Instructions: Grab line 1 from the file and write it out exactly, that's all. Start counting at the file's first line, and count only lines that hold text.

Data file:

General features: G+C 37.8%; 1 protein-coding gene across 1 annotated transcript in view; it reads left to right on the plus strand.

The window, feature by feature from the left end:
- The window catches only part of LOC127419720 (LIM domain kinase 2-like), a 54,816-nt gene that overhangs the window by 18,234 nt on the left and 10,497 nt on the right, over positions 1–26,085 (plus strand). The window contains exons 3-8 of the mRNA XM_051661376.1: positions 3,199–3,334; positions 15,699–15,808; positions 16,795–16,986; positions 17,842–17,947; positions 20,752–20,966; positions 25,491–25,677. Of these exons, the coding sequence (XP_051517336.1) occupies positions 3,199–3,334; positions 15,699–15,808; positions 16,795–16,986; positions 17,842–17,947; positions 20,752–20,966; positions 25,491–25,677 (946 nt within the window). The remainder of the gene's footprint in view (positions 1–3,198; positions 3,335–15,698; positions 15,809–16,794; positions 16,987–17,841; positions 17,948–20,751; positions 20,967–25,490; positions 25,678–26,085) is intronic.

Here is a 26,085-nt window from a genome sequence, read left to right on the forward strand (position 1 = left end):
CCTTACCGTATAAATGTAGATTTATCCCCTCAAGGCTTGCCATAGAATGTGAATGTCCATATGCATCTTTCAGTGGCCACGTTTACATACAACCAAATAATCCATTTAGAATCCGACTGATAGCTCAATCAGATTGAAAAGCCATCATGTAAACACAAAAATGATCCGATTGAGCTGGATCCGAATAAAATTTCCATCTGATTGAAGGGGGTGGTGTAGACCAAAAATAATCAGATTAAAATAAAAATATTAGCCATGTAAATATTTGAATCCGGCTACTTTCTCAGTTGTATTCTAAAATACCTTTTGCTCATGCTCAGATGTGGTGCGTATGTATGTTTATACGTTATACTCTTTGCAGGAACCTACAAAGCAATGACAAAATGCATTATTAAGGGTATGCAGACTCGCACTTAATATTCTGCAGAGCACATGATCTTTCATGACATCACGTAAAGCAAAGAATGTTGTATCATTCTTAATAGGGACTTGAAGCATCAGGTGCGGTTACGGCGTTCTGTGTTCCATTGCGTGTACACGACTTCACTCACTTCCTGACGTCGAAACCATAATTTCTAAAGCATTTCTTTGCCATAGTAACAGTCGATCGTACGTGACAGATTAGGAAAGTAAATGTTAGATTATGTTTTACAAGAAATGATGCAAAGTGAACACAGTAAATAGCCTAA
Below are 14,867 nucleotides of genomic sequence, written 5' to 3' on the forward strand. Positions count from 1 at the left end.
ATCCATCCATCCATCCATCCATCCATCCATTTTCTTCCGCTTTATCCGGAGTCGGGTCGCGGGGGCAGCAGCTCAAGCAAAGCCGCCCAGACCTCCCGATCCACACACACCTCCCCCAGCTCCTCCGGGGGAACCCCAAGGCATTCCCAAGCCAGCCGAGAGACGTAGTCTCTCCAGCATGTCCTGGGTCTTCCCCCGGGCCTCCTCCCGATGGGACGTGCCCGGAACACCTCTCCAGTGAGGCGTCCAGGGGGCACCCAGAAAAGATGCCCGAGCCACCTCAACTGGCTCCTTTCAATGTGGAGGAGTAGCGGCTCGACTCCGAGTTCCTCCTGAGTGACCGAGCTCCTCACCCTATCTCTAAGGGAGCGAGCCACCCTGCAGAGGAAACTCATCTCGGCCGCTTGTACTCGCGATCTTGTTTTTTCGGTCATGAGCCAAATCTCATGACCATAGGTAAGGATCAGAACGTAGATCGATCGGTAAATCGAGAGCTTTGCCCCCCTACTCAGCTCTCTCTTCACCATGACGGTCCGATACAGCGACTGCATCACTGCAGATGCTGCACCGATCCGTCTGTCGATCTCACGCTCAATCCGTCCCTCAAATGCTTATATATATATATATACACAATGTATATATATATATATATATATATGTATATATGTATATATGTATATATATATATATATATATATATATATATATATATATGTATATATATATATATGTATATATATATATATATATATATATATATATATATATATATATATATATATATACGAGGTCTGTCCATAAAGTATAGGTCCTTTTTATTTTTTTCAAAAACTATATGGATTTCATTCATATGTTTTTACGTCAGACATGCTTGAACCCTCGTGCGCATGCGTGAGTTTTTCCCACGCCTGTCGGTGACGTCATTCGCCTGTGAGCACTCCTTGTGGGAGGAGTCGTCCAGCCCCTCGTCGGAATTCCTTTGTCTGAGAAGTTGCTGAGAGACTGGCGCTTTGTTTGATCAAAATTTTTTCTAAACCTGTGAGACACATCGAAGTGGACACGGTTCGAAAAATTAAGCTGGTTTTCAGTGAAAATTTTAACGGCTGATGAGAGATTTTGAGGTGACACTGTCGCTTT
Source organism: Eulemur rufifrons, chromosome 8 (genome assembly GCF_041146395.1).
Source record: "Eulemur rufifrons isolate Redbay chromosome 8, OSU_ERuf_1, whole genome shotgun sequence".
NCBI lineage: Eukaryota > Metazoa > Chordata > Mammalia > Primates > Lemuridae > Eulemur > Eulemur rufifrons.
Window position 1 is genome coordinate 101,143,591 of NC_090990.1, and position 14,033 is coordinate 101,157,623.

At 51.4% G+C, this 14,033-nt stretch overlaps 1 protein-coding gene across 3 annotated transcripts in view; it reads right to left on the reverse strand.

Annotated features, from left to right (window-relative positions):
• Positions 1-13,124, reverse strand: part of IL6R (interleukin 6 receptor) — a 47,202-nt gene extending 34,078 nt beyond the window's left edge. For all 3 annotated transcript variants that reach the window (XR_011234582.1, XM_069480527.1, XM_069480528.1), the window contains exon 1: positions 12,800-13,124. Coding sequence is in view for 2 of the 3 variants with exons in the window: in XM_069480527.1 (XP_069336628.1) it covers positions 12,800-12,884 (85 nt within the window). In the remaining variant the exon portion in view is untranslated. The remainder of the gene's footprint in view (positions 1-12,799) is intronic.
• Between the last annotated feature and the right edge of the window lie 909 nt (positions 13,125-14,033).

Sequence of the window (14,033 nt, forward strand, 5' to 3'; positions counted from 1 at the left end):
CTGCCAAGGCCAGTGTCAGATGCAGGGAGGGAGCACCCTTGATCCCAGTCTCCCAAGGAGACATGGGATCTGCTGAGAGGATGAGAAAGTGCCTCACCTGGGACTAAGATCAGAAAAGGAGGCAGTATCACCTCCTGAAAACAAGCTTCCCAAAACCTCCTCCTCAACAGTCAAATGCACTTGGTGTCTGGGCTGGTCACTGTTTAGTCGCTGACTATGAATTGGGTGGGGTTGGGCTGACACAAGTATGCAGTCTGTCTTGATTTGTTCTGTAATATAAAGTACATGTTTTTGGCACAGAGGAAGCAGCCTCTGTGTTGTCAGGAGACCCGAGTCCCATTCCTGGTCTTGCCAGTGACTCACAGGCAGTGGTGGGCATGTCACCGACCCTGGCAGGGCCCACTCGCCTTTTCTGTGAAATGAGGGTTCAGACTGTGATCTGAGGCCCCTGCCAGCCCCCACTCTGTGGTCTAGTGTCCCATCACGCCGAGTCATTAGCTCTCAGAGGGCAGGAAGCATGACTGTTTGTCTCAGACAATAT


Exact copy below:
General features: G+C 37.8%; 1 protein-coding gene across 1 annotated transcript in view; it reads left to right on the plus strand.